VEC participation in E-Verify would have substantial programmatic and fiscal implications. The VEC provides many services by telephone and on-line, including the referral of workers to employers who have posted job vacancies. Requiring the VEC to use E-Verify for all workers who are referred to jobs would end the agency's use of technology in the referral process. The requirement that workers complete the I-9 Form in a face-to-face meeting with agency staff would be untenable given the reduced size of VEC's office locations. In addition, the administrative requirements for participating in the E-Verify program would significantly increase the VEC's operating costs. The costs to the VEC of E-Verify participation could be $2 million annually and involve 40 full time employees. The VEC would not receive any additional federal administrative funding for participating in the E-Verify program. Consequently, the VEC would be required to absorb these costs within funding provided for employment services, resulting in a reduction in employment services to employers and jobseekers.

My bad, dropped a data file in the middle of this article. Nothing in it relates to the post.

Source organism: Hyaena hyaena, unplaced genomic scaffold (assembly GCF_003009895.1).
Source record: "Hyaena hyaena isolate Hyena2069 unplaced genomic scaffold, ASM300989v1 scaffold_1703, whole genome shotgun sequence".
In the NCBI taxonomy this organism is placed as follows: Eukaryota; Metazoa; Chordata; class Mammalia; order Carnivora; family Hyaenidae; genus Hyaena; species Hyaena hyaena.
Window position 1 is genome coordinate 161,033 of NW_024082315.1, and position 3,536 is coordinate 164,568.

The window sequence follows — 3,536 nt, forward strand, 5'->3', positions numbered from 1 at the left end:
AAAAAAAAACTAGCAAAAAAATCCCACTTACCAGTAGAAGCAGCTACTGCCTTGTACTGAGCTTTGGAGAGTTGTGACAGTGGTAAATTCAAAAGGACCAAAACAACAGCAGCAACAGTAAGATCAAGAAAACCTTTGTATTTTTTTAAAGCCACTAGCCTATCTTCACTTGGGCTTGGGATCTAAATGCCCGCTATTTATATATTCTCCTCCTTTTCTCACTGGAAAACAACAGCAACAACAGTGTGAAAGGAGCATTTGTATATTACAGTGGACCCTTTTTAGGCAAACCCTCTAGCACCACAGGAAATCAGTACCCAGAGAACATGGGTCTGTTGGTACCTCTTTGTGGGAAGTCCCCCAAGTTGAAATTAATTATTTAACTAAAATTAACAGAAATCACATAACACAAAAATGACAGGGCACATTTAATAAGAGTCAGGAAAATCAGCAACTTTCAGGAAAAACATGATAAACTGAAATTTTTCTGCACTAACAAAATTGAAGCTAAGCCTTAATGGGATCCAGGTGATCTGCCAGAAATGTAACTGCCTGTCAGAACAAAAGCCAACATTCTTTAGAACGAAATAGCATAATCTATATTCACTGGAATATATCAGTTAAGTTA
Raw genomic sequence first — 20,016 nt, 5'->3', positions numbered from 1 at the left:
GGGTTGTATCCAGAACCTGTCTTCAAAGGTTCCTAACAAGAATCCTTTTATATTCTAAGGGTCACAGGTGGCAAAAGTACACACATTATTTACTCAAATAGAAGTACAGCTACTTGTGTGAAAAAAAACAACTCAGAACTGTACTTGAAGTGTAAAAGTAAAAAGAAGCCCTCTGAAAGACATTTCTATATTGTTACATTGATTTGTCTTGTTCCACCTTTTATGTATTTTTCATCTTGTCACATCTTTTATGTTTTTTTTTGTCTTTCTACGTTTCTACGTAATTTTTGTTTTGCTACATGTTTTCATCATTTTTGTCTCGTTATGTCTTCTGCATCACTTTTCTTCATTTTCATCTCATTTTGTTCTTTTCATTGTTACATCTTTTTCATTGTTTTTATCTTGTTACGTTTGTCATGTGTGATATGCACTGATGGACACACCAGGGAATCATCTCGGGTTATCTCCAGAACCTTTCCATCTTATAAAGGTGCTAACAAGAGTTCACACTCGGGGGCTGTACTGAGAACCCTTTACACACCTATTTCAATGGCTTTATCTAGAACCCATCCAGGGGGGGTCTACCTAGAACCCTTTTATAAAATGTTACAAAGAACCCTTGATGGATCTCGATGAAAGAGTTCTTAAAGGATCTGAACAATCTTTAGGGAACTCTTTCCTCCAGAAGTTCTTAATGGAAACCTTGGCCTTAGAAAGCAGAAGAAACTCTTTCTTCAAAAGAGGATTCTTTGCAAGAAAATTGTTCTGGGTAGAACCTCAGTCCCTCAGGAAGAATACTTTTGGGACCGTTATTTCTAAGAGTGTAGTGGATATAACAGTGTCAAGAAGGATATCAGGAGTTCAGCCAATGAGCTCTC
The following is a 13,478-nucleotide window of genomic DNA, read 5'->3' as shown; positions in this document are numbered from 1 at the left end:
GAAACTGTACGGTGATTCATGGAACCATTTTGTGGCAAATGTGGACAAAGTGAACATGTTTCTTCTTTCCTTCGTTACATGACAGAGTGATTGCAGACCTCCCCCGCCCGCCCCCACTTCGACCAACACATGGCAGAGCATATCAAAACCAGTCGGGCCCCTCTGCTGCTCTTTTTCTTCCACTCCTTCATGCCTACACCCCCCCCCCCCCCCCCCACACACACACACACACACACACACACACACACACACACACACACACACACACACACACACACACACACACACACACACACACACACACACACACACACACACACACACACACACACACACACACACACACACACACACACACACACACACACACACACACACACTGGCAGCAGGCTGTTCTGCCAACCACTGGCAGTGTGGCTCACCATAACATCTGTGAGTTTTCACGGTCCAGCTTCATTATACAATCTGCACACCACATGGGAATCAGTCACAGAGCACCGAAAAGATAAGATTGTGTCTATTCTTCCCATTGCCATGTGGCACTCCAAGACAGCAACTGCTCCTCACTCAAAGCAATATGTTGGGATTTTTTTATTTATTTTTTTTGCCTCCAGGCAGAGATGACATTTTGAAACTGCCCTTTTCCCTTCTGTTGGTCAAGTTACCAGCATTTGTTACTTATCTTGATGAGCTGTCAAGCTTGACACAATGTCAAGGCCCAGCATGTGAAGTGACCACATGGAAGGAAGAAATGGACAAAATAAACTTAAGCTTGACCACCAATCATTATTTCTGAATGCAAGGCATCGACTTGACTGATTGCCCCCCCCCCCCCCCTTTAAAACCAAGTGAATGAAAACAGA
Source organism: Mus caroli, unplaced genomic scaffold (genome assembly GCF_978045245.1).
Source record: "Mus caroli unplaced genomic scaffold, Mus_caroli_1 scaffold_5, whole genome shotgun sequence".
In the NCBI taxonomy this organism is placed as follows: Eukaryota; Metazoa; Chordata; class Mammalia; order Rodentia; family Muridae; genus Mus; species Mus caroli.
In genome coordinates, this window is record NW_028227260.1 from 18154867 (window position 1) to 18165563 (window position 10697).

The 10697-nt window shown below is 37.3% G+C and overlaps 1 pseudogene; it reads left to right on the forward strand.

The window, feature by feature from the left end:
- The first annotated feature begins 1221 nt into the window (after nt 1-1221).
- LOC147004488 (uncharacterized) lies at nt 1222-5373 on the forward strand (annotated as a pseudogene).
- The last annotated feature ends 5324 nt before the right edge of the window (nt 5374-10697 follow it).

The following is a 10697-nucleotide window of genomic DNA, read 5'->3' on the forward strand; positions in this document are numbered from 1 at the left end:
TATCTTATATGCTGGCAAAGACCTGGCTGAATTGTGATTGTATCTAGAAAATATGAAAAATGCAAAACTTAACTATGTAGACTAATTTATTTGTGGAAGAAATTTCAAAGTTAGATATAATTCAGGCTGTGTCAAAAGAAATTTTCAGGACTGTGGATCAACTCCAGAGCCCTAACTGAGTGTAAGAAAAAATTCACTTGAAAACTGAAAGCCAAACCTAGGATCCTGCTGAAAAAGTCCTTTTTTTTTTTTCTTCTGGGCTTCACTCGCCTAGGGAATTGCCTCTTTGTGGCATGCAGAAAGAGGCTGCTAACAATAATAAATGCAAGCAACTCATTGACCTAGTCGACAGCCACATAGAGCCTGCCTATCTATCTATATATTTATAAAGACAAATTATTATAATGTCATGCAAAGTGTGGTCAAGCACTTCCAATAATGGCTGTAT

The VEC's report concludes that the policy changes set out in Senate Bill 789 should not be undertaken without careful consideration of all the consequences to employers, job seekers and state government. Chairman Watkins noted that another consideration raised by the proposal is the high rate of erroneous misclassifications, estimated at eight percent of all individuals.
5. Senate Bill 1460 - Workforce Skills Enhancement Training